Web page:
Themes: Fantasy, Religion, Disobedience
The halls of residence are silent, save for the small noises of the other Acolytes sleeping soundly. The quiet snores. The fitful turns. The creak of Alovis’s bed as he rolls from his back to his side. They’re familiar sounds. Comforting sounds. They try to lull you into that same sleep, pulling at your tired mind and heavy eyes. But you resist. Tonight, you have a mission. Tonight, you’re going to break every rule in the Cloisters.
Silent, midnight silk,
starlight eyes in winter sky.
I’m being followed.
Haiku inspired by my cat. Picture courtesy of Pixabay.
Themes: Suspense, Horror, Fantasy
His hunger was a wildfire burning within his belly, its flames licking greedily at his thoughts. The fire wasn’t doused by the sight of Coira MacDermott bathed pale in the moonlight, her rough woollen cloak pulled tight around her slender body, against the autumn chill—rather, the flames were fanned to an inferno of desire. As he stepped out of the forest onto the dirt track trod by years’ passing of boots and shoes, he licked his lips, already savouring the sweetness of her flesh on his tongue.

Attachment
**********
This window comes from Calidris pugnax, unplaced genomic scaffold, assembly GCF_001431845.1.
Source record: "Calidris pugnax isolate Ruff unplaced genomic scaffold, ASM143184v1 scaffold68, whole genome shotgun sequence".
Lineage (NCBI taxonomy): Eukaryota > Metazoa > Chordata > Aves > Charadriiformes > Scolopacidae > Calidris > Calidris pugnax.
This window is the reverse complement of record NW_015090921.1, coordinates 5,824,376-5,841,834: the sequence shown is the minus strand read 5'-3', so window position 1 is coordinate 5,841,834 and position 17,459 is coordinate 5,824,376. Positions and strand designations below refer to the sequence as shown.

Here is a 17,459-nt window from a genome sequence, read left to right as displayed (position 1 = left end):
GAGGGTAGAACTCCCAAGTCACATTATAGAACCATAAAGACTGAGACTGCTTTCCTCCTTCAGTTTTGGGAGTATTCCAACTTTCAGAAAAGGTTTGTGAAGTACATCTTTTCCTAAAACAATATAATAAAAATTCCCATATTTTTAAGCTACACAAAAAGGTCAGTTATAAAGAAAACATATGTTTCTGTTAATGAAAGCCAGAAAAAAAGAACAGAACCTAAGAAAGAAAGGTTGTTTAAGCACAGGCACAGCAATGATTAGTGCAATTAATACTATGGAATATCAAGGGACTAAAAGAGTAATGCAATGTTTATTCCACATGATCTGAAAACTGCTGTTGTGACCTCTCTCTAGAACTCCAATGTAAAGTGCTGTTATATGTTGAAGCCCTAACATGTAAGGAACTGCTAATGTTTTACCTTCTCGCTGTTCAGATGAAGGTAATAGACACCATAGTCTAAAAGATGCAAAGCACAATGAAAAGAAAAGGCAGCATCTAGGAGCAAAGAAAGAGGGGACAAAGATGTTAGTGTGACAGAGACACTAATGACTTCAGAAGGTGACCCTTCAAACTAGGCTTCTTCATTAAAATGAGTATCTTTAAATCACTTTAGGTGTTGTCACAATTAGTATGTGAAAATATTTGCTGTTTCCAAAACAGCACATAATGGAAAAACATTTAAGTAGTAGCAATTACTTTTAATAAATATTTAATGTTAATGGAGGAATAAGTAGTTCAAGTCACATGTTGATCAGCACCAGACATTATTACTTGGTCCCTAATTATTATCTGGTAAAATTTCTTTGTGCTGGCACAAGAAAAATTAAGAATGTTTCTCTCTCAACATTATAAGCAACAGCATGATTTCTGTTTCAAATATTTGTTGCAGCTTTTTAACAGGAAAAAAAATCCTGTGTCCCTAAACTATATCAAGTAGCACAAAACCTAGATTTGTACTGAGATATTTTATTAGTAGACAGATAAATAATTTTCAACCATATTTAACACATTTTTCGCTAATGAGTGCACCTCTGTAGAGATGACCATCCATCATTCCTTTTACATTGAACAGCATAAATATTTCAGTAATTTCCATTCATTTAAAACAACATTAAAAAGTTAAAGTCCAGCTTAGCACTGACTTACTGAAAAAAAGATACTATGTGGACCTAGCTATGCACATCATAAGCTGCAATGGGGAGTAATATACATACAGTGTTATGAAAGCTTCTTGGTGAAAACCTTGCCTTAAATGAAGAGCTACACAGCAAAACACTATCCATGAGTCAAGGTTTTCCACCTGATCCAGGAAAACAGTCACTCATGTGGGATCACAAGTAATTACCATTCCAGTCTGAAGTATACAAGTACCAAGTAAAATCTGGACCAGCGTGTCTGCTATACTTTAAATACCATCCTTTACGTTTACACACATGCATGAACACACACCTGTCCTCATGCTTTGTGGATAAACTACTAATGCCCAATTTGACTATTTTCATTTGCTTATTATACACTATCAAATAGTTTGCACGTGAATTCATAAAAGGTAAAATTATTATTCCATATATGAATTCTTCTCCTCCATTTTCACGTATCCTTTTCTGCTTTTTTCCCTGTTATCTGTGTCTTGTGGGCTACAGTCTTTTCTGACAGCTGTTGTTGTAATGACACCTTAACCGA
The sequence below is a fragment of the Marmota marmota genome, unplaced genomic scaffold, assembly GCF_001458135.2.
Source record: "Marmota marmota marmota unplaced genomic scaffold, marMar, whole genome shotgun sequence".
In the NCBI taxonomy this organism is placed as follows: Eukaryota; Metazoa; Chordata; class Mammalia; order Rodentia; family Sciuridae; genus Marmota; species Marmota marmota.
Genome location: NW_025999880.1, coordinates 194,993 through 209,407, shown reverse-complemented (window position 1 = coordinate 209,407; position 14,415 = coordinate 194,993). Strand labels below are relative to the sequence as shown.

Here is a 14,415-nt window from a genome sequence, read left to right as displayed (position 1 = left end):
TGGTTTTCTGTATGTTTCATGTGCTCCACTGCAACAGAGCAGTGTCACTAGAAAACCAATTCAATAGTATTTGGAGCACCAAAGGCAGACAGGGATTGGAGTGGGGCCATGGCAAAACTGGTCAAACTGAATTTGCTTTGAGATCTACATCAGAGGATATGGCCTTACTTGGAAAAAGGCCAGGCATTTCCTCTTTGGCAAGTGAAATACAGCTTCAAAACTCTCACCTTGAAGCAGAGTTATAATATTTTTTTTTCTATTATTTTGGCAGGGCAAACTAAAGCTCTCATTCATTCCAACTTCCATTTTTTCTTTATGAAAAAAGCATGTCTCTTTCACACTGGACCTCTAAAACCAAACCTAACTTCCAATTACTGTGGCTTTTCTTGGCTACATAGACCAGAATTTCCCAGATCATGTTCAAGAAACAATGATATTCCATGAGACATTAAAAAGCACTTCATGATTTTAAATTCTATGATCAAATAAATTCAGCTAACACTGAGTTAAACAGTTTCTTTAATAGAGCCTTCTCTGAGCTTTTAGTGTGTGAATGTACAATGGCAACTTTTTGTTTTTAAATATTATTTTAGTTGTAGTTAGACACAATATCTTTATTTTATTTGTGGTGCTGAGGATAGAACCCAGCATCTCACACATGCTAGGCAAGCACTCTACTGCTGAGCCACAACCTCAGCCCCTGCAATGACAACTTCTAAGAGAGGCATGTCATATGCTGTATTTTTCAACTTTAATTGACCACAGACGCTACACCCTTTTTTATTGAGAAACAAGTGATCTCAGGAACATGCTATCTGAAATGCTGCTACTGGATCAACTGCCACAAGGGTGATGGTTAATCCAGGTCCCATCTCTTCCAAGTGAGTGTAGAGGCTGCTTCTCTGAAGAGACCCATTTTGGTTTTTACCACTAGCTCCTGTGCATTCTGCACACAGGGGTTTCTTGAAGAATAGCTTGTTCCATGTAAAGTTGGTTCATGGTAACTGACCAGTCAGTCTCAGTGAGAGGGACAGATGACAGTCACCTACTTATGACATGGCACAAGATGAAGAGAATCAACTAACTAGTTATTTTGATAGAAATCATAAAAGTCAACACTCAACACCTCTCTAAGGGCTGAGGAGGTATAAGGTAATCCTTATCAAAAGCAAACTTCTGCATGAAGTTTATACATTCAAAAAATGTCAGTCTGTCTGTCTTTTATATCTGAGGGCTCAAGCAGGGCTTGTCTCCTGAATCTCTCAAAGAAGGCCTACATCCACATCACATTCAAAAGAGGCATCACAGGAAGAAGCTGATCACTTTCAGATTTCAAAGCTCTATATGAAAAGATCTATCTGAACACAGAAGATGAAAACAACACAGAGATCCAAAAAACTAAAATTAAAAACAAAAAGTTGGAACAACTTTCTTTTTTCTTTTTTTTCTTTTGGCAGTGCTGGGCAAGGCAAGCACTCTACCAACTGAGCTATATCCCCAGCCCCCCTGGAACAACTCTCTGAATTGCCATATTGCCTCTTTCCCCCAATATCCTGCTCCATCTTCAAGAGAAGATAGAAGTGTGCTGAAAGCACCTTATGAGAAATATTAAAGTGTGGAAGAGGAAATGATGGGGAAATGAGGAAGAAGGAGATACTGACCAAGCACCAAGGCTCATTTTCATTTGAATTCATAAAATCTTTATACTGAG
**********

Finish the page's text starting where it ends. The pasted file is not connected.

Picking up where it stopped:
Themes: Urban Fantasy, Magical Realism, Mysticism
Theo kicked out at a stray stone, sending it bouncing along the sidewalk. It bounced three times, then went plink! as it struck a post driven into the Stukers’ lawn.
In the yard, Mrs. Stuker arranged items on a table, whilst Mr. Stuker brought another cardboard box from the house. The Stukers had been threatening to hold a sale for years, ever since their son had left home to take a job in Pensacola. Dennis had been a hoarder, a fact Mrs. Stuker complained about often.
“But I’m tired of the doll house. I want to play on the rocking horse.”